Spinning, a renewed obsession

Over the past three days I spent about 14+ hours relearning how to spin yarn. An obsession, no?

Close up of the small practice skein I made before dipping into the nice fiber.

During college I took a felting class in which we got to visit a sheep farm & had a spontaneous drop spindle demonstration. Then we went to a hardware store & made our own out of dowel rods & CDs. But I never really took to it. Then I took a spinning class with real spinning wheels. At the end of the class I tried to make my own wheel out of PVC pipes & a slightly bent bicycle wheel. It didn’t go well.

Because of my recent move & glacially slow unpacking habits, a big bag of fluff has been staring at me while I sleep. During the day I’ve been reading knitting blogs that have showcased some really fabulous handspun. You see, I had to take it up again.

This time I learned to spin off of YouTube & reassembled my old spindle. The dowel rod was still there but the CDs had made it too bulky to easily store during my many moves & had been thrown out years ago. We also tossed countless things before we moved so I had to cannibalize a few CDs that had software written on them. I apologize in advance for doing this to you, but I have to make a very bad joke- iSpin on my iSpindle. We must have only kept such an old CD just so I could make a terrible joke.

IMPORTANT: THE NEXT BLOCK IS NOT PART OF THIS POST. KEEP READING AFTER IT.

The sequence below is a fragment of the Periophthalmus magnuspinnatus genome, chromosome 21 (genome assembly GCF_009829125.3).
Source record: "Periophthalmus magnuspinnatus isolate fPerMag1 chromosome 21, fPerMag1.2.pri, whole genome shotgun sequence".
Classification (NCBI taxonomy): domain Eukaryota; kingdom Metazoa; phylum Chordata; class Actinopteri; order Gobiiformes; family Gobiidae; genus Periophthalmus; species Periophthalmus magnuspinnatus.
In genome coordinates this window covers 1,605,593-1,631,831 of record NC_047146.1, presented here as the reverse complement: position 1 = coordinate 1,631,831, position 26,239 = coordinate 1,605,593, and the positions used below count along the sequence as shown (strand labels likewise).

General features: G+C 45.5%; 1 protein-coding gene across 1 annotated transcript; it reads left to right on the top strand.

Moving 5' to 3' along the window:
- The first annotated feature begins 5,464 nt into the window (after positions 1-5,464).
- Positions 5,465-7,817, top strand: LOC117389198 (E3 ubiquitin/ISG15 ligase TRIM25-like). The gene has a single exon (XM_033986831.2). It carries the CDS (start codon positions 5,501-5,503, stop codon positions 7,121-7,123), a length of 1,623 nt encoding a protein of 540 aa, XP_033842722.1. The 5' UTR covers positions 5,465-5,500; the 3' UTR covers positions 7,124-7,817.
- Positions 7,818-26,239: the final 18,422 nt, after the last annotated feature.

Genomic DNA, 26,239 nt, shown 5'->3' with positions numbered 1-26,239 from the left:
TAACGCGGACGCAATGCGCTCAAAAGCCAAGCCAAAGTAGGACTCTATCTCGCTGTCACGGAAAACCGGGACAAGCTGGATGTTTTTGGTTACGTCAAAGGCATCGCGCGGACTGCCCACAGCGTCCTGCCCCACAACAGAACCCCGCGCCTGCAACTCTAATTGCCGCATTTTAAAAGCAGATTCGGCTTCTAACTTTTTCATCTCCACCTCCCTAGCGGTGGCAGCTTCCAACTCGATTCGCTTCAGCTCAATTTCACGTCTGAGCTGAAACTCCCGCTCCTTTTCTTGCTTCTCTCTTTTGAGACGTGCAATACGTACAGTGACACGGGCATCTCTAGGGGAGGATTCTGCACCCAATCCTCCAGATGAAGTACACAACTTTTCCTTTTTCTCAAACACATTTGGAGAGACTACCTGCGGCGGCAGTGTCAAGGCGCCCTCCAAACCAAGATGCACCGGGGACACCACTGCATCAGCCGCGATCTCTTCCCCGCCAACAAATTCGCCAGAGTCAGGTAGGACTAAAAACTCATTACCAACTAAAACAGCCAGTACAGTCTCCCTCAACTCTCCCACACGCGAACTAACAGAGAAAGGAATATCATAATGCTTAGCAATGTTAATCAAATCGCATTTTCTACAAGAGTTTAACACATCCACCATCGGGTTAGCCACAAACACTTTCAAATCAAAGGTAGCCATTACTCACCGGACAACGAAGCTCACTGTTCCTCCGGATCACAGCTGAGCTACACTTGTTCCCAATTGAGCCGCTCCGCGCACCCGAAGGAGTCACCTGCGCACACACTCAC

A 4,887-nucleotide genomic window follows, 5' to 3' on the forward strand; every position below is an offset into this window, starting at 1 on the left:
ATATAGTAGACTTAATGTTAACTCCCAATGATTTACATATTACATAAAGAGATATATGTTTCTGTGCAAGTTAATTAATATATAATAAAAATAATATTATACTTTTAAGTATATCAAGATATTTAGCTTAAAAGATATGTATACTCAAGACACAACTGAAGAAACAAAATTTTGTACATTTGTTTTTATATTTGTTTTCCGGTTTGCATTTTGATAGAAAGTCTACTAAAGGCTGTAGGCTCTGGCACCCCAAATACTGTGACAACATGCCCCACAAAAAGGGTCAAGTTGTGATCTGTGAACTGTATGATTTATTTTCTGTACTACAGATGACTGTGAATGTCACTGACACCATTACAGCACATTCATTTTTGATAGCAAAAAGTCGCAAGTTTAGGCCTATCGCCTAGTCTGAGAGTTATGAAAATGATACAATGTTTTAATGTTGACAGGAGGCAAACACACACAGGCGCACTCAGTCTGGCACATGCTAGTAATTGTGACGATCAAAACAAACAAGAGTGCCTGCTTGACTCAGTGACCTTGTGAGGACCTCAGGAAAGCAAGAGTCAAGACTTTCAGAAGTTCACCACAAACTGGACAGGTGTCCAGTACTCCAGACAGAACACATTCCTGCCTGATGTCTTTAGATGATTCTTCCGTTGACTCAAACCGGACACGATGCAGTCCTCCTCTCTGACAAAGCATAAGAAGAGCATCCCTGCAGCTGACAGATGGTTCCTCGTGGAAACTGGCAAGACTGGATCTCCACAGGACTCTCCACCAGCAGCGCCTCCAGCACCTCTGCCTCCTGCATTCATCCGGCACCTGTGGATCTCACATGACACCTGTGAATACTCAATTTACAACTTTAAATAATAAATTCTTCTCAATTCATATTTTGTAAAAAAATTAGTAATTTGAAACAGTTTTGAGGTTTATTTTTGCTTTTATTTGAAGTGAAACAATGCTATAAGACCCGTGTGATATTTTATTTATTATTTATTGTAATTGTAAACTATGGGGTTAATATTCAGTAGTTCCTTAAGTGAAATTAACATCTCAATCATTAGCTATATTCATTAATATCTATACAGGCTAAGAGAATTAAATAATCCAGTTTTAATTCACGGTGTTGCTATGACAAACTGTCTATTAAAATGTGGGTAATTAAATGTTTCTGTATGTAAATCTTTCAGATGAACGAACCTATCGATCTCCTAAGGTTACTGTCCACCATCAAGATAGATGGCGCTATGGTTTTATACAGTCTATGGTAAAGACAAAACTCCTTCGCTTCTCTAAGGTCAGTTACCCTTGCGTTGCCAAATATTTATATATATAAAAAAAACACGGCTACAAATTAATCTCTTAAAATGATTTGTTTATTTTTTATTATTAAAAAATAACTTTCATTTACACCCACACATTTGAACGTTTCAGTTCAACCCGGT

DIY drop spindle with three balls of singles

Now that that’s been taken care of, I can tell you that the spinning was much easier all these years later. And I couldn’t stop. Clearly. My fiber was a lovely 6oz of naturally colored Shetland roving that came from a local fiber co-op. Grayish-brown with bits of white- it was almost as if the sheep had been like a person with graying hair.

The yarn came out like a beginner’s yarn does, too thin in some places & too thick in others. Knowing that plying would help even it out, I also decided to learn how to ply on a drop spindle, which I hadn’t done before. For those of you unfamiliar with the terminology, singles are single strands of yarn which get plied (spun) together to make a stronger strand, which is what you see in the pre-made fabric & thread you use for sewing. Plying is imminently faster & easier than spinning. But because I was being a crazy person I made it much harder on myself. I would be damned if I broke my yarn- even though the singles had already been broken into three different balls of yarn. I reasoned I could ply them together & you wouldn’t be able to see where they joined. I was wrong. And by the time I got to the final ball of singles I realized the final yarn wouldn’t all fit on my ball winder. Doh! But I had been engaged in my folly for so long I figured I might as well continue. Here is what the ridiculousness looked like- a spindle so full of yarn you couldn’t even see the shaft. Yes, it was very difficult to work with & I was continually swearing.

A much too full spindle with plied yarn. You can see the CDs are coming apart, so I may have to invest in a professionally made spindle.

However, it all payed off in the end & I proudly walked about the house wearing my skein as a huge cowl until I reluctantly took it off to set it (soak in hot water to balance any excess twist that comes from my inexperienced spinning technique). Sorry for the bad cell phone/mirror photos- the boyfriend was at work.